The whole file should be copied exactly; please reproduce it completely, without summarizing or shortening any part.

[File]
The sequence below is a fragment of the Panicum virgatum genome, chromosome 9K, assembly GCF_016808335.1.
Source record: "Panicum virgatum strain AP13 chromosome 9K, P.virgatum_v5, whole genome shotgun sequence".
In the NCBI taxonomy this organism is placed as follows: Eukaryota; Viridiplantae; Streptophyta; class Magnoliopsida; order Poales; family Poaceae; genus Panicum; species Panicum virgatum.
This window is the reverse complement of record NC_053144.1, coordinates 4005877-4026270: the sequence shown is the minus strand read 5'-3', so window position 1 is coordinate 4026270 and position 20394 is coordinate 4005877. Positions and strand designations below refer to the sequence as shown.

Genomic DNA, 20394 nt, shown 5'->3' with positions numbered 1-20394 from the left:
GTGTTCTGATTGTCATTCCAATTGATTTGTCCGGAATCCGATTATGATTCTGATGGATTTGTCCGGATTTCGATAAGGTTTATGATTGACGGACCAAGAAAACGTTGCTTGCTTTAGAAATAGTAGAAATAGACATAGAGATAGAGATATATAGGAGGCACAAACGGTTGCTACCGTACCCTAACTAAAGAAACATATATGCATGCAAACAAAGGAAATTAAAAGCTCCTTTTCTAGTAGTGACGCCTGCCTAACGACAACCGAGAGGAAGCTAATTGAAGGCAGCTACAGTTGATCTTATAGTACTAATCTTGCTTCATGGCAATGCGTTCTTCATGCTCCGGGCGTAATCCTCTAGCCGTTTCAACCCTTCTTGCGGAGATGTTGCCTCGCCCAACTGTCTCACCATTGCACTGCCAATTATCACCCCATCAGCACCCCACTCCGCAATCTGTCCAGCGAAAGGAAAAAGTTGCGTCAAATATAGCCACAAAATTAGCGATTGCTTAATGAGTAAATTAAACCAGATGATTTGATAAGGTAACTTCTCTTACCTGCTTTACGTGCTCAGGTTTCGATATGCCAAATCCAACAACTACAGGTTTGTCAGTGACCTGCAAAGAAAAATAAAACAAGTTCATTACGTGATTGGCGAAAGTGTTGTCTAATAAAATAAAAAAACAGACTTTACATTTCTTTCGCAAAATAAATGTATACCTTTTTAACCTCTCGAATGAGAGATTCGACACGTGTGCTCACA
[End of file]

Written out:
The sequence below is a fragment of the Panicum virgatum genome, chromosome 9K, assembly GCF_016808335.1.
Source record: "Panicum virgatum strain AP13 chromosome 9K, P.virgatum_v5, whole genome shotgun sequence".
In the NCBI taxonomy this organism is placed as follows: Eukaryota; Viridiplantae; Streptophyta; class Magnoliopsida; order Poales; family Poaceae; genus Panicum; species Panicum virgatum.
This window is the reverse complement of record NC_053144.1, coordinates 4005877-4026270: the sequence shown is the minus strand read 5'-3', so window position 1 is coordinate 4026270 and position 20394 is coordinate 4005877. Positions and strand designations below refer to the sequence as shown.

Genomic DNA, 20394 nt, shown 5'->3' with positions numbered 1-20394 from the left:
GTGTTCTGATTGTCATTCCAATTGATTTGTCCGGAATCCGATTATGATTCTGATGGATTTGTCCGGATTTCGATAAGGTTTATGATTGACGGACCAAGAAAACGTTGCTTGCTTTAGAAATAGTAGAAATAGACATAGAGATAGAGATATATAGGAGGCACAAACGGTTGCTACCGTACCCTAACTAAAGAAACATATATGCATGCAAACAAAGGAAATTAAAAGCTCCTTTTCTAGTAGTGACGCCTGCCTAACGACAACCGAGAGGAAGCTAATTGAAGGCAGCTACAGTTGATCTTATAGTACTAATCTTGCTTCATGGCAATGCGTTCTTCATGCTCCGGGCGTAATCCTCTAGCCGTTTCAACCCTTCTTGCGGAGATGTTGCCTCGCCCAACTGTCTCACCATTGCACTGCCAATTATCACCCCATCAGCACCCCACTCCGCAATCTGTCCAGCGAAAGGAAAAAGTTGCGTCAAATATAGCCACAAAATTAGCGATTGCTTAATGAGTAAATTAAACCAGATGATTTGATAAGGTAACTTCTCTTACCTGCTTTACGTGCTCAGGTTTCGATATGCCAAATCCAACAACTACAGGTTTGTCAGTGACCTGCAAAGAAAAATAAAACAAGTTCATTACGTGATTGGCGAAAGTGTTGTCTAATAAAATAAAAAAACAGACTTTACATTTCTTTCGCAAAATAAATGTATACCTTTTTAACCTCTCGAATGAGAGATTCGACACGTGTGCTCACA